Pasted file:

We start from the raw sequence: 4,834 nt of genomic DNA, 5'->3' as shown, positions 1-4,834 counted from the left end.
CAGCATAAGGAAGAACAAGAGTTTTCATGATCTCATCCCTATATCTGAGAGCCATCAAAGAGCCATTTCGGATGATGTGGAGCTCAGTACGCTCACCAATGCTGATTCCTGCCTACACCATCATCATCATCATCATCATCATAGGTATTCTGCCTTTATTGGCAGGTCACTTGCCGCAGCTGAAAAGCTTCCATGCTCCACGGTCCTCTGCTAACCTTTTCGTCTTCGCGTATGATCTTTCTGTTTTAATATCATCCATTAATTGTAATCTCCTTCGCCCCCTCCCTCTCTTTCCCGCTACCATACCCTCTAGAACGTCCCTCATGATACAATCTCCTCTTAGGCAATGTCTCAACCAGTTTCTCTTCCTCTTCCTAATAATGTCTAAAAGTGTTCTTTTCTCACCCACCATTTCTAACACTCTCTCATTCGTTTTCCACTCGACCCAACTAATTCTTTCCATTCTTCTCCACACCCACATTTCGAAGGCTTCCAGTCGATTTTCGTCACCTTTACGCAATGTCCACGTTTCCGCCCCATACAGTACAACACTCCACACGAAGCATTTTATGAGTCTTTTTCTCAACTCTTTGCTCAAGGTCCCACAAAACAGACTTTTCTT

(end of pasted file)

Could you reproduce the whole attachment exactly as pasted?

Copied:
We start from the raw sequence: 4,834 nt of genomic DNA, 5'->3' as shown, positions 1-4,834 counted from the left end.
CAGCATAAGGAAGAACAAGAGTTTTCATGATCTCATCCCTATATCTGAGAGCCATCAAAGAGCCATTTCGGATGATGTGGAGCTCAGTACGCTCACCAATGCTGATTCCTGCCTACACCATCATCATCATCATCATCATCATAGGTATTCTGCCTTTATTGGCAGGTCACTTGCCGCAGCTGAAAAGCTTCCATGCTCCACGGTCCTCTGCTAACCTTTTCGTCTTCGCGTATGATCTTTCTGTTTTAATATCATCCATTAATTGTAATCTCCTTCGCCCCCTCCCTCTCTTTCCCGCTACCATACCCTCTAGAACGTCCCTCATGATACAATCTCCTCTTAGGCAATGTCTCAACCAGTTTCTCTTCCTCTTCCTAATAATGTCTAAAAGTGTTCTTTTCTCACCCACCATTTCTAACACTCTCTCATTCGTTTTCCACTCGACCCAACTAATTCTTTCCATTCTTCTCCACACCCACATTTCGAAGGCTTCCAGTCGATTTTCGTCACCTTTACGCAATGTCCACGTTTCCGCCCCATACAGTACAACACTCCACACGAAGCATTTTATGAGTCTTTTTCTCAACTCTTTGCTCAAGGTCCCACAAAACAGACTTTTCTT